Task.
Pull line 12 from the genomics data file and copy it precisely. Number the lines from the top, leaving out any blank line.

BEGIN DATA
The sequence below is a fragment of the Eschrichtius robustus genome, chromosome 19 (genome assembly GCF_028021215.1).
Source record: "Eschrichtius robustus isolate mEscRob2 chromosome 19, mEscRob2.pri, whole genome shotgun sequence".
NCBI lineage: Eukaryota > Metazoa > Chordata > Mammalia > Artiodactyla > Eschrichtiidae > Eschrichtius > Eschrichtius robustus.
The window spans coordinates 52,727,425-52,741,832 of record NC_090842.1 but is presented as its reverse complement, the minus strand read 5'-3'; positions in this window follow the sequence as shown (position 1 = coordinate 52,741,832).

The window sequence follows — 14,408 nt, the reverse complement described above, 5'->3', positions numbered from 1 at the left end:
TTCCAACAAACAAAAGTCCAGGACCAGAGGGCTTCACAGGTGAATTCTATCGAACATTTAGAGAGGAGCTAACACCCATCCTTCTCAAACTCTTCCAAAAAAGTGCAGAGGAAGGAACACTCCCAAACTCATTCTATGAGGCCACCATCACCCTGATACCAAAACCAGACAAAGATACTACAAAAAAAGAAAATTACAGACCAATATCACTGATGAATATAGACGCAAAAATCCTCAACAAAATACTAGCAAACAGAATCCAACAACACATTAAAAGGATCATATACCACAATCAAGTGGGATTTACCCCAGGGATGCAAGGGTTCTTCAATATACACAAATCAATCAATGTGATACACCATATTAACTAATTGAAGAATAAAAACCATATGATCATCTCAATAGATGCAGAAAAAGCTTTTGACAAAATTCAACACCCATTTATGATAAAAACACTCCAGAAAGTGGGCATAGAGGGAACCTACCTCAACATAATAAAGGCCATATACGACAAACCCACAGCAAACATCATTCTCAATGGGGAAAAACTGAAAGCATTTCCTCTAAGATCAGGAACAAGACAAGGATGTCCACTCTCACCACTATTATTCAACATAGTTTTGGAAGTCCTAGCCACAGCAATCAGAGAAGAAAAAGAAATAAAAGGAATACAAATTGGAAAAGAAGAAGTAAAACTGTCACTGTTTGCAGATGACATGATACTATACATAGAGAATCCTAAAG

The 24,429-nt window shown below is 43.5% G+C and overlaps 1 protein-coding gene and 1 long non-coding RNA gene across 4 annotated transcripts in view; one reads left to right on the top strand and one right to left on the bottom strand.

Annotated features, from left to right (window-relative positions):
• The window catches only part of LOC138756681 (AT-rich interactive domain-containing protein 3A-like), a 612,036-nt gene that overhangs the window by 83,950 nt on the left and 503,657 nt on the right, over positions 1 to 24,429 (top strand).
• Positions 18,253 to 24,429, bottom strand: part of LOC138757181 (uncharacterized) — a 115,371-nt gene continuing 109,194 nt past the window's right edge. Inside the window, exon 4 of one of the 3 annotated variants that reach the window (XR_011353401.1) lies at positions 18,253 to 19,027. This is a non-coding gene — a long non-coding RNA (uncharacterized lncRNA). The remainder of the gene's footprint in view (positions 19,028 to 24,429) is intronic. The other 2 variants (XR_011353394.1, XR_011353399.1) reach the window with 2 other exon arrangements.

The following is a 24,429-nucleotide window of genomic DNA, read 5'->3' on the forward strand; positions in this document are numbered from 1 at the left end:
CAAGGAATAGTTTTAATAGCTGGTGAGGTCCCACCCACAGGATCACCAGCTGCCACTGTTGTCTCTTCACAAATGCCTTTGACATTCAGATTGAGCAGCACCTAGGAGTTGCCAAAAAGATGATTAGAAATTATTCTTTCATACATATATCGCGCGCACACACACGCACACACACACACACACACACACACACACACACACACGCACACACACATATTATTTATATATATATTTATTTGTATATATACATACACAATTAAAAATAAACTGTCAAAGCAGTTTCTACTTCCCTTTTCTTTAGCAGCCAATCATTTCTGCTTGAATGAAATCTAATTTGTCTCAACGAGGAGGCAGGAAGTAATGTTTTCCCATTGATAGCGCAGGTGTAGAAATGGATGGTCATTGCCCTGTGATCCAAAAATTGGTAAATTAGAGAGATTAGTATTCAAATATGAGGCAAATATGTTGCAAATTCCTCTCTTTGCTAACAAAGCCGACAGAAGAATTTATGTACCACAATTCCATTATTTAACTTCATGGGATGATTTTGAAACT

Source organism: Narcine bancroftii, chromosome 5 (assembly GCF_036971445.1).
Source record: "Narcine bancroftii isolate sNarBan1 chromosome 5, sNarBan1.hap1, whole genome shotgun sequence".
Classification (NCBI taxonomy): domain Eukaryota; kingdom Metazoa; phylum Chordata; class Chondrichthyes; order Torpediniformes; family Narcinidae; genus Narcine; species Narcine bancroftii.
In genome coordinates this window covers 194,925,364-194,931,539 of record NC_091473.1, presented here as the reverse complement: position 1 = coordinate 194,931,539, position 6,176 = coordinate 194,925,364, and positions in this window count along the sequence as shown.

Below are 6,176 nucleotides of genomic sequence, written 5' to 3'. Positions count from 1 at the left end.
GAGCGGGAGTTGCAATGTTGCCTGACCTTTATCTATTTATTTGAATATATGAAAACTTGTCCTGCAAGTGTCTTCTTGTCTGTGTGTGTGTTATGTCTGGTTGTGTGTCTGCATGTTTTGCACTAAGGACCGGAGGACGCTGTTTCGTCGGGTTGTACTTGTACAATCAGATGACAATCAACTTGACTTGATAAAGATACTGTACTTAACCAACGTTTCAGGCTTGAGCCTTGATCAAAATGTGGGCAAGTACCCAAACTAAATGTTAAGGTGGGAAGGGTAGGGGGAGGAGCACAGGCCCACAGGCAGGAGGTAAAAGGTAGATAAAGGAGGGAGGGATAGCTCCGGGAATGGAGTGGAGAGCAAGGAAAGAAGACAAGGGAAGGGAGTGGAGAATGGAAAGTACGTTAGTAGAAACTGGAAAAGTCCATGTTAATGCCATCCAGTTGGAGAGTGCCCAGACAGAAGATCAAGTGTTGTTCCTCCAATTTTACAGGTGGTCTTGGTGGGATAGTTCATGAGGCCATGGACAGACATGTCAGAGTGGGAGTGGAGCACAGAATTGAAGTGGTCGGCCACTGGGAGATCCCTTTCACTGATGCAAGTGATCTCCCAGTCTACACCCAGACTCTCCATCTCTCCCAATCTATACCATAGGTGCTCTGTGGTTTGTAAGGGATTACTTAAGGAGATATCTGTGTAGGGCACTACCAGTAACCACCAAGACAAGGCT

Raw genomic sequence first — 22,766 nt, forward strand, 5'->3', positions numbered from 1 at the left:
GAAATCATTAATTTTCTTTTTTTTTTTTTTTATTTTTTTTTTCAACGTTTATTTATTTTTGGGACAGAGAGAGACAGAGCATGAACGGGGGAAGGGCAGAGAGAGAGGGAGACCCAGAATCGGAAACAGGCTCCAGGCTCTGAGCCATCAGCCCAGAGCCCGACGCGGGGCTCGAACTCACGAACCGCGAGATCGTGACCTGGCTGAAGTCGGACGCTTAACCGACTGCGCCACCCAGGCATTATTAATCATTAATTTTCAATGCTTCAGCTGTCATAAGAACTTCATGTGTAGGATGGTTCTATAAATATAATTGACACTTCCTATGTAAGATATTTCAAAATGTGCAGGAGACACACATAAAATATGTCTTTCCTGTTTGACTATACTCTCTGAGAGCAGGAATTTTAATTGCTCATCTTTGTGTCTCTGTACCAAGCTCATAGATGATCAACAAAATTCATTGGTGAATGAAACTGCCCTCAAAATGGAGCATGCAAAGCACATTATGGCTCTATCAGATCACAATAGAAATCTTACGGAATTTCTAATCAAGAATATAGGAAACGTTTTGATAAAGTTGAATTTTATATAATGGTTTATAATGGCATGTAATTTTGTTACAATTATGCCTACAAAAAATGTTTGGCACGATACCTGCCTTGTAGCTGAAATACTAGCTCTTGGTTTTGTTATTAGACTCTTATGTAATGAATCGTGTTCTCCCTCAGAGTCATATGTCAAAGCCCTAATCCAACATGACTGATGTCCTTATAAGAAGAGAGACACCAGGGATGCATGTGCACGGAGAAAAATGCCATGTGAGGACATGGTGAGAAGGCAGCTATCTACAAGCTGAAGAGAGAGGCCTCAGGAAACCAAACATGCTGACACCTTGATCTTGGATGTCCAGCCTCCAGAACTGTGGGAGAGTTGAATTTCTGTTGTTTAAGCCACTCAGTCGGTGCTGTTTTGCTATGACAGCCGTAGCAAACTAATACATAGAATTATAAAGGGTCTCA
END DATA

CAAGGAATAGTTTTAATAGCTGGTGAGGTCCCACCCACAGGATCACCAGCTGCCACTGTTGTCTCTTCACAAATGCCTTTGACATTCAGATTGAGCAGCACCTAGGAGTTGCCAAAAAGATGATTAGAAATTATTCTTTCATACATATATCGCGCGCACACACACGCACACACACACACACACACACACACACACACACACACGCACACACACATATTATTTATATATATATTTATTTGTATATATACATACACAATTAAAAATAAACTGTCAAAGCAGTTTCTACTTCCCTTTTCTTTAGCAGCCAATCATTTCTGCTTGAATGAAATCTAATTTGTCTCAACGAGGAGGCAGGAAGTAATGTTTTCCCATTGATAGCGCAGGTGTAGAAATGGATGGTCATTGCCCTGTGATCCAAAAATTGGTAAATTAGAGAGATTAGTATTCAAATATGAGGCAAATATGTTGCAAATTCCTCTCTTTGCTAACAAAGCCGACAGAAGAATTTATGTACCACAATTCCATTATTTAACTTCATGGGATGATTTTGAAACT